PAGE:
Racing on the south coast of Ireland is pretty limited, so flying the flag for this part of the world is that of Tramore, the southernmost racecourse in Ireland. Racing at the site acutely used to take place on the beach and was one of just a handful of racecourses in Ireland to work this way.
The current site is set a little more in land and with it offers a more traditional racing experience for this angelic seaside town. The Grade 2 track has seen racing take place here since 1912, but it was raced on the beach as early as 1785 before moving. It’s a small one mile track but has had an investment of £5million made by a local consortium in 2007 to upgrade facilities and cover ever-increasing costs at the track.
There are 11 meetings that are held at Tramore each year and with it the major meeting runs from a Thursday until a Sunday. What’s interesting about the meeting is that both flat and National hunt racing occur on each day, which is much more common in Ireland than it is in other parts of the world.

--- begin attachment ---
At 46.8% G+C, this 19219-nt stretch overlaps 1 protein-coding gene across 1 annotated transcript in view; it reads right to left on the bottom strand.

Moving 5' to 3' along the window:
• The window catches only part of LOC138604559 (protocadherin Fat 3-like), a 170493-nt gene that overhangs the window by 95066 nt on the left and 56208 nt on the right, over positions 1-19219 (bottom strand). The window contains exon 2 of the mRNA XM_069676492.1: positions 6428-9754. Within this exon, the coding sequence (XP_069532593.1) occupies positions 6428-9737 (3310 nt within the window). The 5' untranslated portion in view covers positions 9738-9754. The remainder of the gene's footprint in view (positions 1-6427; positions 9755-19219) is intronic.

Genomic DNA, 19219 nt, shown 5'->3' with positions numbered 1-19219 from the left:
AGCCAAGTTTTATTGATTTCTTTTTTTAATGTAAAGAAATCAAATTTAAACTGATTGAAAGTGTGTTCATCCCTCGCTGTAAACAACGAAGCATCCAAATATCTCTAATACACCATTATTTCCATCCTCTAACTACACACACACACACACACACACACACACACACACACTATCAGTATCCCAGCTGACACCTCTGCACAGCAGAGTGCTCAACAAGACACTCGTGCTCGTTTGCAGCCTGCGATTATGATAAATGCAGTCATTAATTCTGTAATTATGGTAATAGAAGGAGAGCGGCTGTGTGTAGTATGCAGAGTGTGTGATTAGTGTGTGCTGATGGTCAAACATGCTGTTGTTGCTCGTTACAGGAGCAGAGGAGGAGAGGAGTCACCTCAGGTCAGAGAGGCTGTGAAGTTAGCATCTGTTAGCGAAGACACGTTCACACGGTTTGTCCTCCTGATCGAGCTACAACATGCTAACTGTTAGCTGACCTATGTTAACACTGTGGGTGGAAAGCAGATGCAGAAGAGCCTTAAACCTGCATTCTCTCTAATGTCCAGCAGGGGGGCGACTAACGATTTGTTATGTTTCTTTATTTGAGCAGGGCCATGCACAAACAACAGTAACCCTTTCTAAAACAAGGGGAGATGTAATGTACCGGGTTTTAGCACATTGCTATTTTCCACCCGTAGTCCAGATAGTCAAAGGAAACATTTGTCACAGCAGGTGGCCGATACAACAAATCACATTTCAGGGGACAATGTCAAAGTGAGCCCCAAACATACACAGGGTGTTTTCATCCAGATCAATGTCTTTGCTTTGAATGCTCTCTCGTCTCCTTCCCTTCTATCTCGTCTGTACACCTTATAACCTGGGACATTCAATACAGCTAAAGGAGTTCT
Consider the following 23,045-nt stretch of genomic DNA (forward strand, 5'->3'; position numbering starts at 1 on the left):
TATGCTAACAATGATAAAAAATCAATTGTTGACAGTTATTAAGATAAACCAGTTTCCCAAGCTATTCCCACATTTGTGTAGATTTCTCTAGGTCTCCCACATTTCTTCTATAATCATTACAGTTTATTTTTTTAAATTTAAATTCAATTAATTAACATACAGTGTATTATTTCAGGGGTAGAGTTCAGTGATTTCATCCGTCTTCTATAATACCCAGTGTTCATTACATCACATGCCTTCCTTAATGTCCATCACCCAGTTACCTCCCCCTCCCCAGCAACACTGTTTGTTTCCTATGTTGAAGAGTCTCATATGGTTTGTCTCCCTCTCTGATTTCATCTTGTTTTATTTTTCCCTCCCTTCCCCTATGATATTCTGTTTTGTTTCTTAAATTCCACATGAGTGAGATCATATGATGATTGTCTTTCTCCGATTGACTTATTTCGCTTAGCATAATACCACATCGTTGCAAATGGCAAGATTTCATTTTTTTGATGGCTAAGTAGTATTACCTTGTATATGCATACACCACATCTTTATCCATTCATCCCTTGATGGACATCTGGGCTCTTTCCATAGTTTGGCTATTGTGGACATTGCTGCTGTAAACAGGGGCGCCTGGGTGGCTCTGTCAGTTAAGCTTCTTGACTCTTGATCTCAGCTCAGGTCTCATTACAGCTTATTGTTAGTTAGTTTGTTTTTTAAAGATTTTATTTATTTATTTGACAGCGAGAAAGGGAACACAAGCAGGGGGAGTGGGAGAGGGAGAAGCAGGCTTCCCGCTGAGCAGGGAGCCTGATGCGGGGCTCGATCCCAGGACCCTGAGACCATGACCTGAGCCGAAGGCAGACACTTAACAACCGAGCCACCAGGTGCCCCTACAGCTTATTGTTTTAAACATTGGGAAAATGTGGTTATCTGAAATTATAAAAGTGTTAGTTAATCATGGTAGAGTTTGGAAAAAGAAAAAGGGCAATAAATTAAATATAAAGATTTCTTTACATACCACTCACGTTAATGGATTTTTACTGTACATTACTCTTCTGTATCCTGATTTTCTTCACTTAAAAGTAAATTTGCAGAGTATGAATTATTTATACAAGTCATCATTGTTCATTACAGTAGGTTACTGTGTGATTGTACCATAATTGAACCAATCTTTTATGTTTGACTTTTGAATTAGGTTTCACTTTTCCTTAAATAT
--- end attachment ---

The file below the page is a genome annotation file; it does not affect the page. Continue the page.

Bettyville, Newtown Rd, Carricklawn, Wexford, Ireland | Website
A part of the south east coast line, Wexford is another stunning little racecourse that has seen huge improvements both in terms of facilities and racing over the last few years. Racing at the site has been about since the 1870’s, but the current course was first opened in 1951, which actually makes it fairly new in terms of Irish racecourses.
The site is able to host over 17,000 spectators, which given its size, is quite surprising. But, the sea views that you can enjoy from the course and the fact that they have left the majority of it free from modernisation, makes it a fantastic day out.
Whilst the course was originally set up as both national hunt and flat racing circuits, in 2016 the decision to remove flat racing was taken and in turn are now one of just three exclusive National Hunt tracks in Ireland, along with Kilbeggen and Punchestown.
The removal of flat racing also meant that they were able to switch the course from a right hander layout to a left hander layout, which works much better with the undulations that involved with the track.